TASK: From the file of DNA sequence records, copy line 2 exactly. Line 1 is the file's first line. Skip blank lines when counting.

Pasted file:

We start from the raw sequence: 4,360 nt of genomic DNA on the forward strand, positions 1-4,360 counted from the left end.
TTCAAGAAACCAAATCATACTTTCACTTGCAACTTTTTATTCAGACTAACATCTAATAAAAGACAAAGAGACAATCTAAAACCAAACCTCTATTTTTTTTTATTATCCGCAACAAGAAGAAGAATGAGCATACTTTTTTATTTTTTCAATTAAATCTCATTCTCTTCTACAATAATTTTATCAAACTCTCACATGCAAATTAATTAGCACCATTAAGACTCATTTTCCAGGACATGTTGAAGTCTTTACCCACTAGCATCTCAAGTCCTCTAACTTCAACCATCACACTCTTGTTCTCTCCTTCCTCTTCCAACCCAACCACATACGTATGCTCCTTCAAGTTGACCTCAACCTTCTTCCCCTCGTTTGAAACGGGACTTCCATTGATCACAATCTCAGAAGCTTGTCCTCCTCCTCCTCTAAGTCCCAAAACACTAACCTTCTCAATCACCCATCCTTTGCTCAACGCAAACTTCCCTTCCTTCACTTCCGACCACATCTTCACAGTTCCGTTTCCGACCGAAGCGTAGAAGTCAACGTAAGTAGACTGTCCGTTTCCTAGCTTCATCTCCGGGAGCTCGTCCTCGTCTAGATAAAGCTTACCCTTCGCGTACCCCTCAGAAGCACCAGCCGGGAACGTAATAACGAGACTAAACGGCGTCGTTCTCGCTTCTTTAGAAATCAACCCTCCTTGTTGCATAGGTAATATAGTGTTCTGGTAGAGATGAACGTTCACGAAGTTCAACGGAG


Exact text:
TTCAAGAAACCAAATCATACTTTCACTTGCAACTTTTTATTCAGACTAACATCTAATAAAAGACAAAGAGACAATCTAAAACCAAACCTCTATTTTTTTTTATTATCCGCAACAAGAAGAAGAATGAGCATACTTTTTTATTTTTTCAATTAAATCTCATTCTCTTCTACAATAATTTTATCAAACTCTCACATGCAAATTAATTAGCACCATTAAGACTCATTTTCCAGGACATGTTGAAGTCTTTACCCACTAGCATCTCAAGTCCTCTAACTTCAACCATCACACTCTTGTTCTCTCCTTCCTCTTCCAACCCAACCACATACGTATGCTCCTTCAAGTTGACCTCAACCTTCTTCCCCTCGTTTGAAACGGGACTTCCATTGATCACAATCTCAGAAGCTTGTCCTCCTCCTCCTCTAAGTCCCAAAACACTAACCTTCTCAATCACCCATCCTTTGCTCAACGCAAACTTCCCTTCCTTCACTTCCGACCACATCTTCACAGTTCCGTTTCCGACCGAAGCGTAGAAGTCAACGTAAGTAGACTGTCCGTTTCCTAGCTTCATCTCCGGGAGCTCGTCCTCGTCTAGATAAAGCTTACCCTTCGCGTACCCCTCAGAAGCACCAGCCGGGAACGTAATAACGAGACTAAACGGCGTCGTTCTCGCTTCTTTAGAAATCAACCCTCCTTGTTGCATAGGTAATATAGTGTTCTGGTAGAGATGAACGTTCACGAAGTTCAACGGAG